It was painted about three years ago in Tampa but the previous owner was an A&P. I'm kind of blown away that he wouldn't have noticed that. 

You may be surprised at what people don’t notice, for instance I assume whoever adjusted the flap to correct for a heavy wing didn’t notice the elevator mis match.

Not on a Mooney but I’ve not had good luck adjusting a flap for a heavy wing, it seems that the adjustment has more effect with flaps down than up.

People will do strange things on occasion, it may be that the elevators were that way trying to correct for a heavy wing, or simply a mistake.

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With the rudder trim tab fully deflected, elevators misaligned (never anywhere mentioned as a correction for a heavy wing) and a flap being adjusted, you need to go to a shop that has the proper travel boards and can follow all the directions in the manual to align the control surfaces. After that, small corrections may need to be made.

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5 hours ago, Airways said:

Following…

 

I have a heavy left wing that doesn’t get resolved with the aileron tab bending.

Aileron trim tab?  Mooney didn't install trim tabs.  The only approved ones are made by Aero Trim and they're adjustable.  You need to get to a shop with a set of travel boards to get the rigging correctly adjusted.

Clarence

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I read that to mean bending the trailing edge of the aileron.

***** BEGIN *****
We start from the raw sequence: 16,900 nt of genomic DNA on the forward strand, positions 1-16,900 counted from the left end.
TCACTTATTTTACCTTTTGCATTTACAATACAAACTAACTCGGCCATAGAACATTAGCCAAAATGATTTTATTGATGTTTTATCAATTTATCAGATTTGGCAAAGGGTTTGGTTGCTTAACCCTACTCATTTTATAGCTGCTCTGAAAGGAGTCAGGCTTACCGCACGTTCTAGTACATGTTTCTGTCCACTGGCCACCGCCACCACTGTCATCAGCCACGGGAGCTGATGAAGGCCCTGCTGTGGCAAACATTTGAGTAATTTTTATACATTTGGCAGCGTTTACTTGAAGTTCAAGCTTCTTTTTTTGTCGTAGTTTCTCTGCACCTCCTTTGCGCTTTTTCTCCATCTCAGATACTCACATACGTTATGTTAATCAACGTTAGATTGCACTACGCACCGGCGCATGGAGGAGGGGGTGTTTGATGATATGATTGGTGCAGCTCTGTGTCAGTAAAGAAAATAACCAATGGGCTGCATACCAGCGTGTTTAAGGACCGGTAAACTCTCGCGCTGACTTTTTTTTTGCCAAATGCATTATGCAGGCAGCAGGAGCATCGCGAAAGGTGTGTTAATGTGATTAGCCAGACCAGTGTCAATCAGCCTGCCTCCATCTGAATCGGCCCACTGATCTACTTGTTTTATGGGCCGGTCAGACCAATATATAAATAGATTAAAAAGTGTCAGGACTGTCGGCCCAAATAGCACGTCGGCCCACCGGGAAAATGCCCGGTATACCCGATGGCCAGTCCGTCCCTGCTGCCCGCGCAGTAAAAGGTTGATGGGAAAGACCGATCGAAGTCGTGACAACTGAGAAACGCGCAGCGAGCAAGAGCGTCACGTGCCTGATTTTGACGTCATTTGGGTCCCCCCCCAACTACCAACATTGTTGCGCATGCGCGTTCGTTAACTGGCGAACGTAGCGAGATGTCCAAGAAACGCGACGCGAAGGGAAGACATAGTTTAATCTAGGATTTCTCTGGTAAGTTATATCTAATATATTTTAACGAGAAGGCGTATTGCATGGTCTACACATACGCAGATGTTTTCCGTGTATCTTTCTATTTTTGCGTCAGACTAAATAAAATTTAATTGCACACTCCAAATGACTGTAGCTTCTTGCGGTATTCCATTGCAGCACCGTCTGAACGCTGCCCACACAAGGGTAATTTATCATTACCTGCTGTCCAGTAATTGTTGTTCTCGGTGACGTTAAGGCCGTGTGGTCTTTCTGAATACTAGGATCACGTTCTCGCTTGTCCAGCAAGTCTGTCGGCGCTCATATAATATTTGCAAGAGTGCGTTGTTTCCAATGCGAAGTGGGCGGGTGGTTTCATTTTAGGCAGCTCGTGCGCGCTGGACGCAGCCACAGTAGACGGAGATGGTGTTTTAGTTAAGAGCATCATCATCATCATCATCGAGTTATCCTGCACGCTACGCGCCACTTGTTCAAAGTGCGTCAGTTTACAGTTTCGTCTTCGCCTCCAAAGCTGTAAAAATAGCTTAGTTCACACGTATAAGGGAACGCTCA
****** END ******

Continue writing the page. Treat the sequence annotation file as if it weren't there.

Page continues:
Buy you never know, when I bought my Maule and it had an aileron trim tab on it.

However as a dual strut braced wing you adjust the length of one of the aft struts to warp the wing to adjust for wing heaviness, they aren’t supposed to have a trim tab.

Someone I’m sure just put an aileron trim tab on it, because you know, Cessna’s have them. I removed it of course and lengthened the strut on the wing light side.

People won’t read the book sometimes and whoever put the trim tab on the Maule obviously had no old aircraft design experience

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2 hours ago, A64Pilot said:

I read that to mean bending the trailing edge of the aileron.

Buy you never know, when I bought my Maule and it had an aileron trim tab on it.

However as a dual strut braced wing you adjust the length of one of the aft struts to warp the wing to adjust for wing heaviness, they aren’t supposed to have a trim tab.